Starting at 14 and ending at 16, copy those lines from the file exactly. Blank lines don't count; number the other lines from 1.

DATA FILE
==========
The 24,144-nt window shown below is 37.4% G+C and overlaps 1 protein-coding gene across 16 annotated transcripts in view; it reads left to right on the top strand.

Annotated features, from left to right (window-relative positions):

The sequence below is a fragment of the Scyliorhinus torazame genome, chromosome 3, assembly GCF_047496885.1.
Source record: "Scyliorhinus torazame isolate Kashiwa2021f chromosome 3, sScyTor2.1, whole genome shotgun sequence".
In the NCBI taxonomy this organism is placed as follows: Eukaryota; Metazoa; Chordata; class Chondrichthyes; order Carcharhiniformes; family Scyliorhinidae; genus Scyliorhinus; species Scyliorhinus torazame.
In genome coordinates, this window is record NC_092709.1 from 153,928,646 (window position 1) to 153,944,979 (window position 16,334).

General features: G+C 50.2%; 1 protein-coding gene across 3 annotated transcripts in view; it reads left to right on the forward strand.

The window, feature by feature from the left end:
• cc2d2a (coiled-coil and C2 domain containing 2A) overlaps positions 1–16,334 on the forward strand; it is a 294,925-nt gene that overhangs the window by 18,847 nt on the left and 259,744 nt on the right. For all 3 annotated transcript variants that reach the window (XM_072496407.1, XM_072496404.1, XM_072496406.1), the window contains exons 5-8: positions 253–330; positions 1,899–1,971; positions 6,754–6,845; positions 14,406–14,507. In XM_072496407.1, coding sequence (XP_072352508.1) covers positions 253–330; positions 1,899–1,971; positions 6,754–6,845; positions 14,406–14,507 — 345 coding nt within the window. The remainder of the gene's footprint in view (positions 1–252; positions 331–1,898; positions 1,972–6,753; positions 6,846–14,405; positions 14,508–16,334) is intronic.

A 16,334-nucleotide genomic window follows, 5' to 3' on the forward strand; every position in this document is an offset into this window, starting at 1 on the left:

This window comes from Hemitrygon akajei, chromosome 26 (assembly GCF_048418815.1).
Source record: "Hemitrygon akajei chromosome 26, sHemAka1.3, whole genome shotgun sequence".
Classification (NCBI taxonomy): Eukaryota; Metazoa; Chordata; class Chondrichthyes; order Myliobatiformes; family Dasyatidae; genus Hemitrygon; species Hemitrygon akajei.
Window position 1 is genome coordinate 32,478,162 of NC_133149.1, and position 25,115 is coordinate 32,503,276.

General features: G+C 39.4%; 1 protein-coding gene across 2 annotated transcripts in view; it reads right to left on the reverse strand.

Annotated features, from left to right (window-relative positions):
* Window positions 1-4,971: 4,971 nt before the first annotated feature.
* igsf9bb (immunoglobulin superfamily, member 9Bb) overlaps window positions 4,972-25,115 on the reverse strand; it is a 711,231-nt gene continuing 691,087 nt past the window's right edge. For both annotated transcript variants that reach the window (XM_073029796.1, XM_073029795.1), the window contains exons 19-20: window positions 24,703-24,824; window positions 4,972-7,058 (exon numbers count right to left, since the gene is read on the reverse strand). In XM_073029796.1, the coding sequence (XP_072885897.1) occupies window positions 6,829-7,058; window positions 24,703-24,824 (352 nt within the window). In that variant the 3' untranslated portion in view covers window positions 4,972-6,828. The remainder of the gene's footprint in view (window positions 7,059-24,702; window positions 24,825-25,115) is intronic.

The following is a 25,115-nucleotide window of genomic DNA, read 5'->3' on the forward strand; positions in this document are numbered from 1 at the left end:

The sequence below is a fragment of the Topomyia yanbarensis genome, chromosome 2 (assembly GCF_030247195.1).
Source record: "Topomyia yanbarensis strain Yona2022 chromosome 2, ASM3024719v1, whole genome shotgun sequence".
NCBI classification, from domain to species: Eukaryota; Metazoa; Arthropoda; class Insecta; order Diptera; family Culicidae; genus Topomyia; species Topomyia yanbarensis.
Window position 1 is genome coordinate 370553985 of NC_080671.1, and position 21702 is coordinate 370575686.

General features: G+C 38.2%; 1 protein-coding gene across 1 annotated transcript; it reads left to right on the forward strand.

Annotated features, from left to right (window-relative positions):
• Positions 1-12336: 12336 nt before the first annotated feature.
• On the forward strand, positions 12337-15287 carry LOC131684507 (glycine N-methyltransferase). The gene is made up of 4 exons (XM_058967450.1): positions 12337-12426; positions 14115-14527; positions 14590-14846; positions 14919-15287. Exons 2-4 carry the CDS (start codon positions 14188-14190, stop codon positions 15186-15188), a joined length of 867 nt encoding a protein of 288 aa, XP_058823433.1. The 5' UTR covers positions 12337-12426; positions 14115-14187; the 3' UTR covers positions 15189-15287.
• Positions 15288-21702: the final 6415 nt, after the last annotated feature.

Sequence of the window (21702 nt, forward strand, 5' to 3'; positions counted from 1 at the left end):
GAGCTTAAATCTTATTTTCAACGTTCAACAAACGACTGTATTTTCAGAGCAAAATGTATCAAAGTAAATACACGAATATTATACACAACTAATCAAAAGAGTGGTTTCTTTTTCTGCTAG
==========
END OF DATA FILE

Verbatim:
Window position 1 is genome coordinate 32,478,162 of NC_133149.1, and position 25,115 is coordinate 32,503,276.

General features: G+C 39.4%; 1 protein-coding gene across 2 annotated transcripts in view; it reads right to left on the reverse strand.

Annotated features, from left to right (window-relative positions):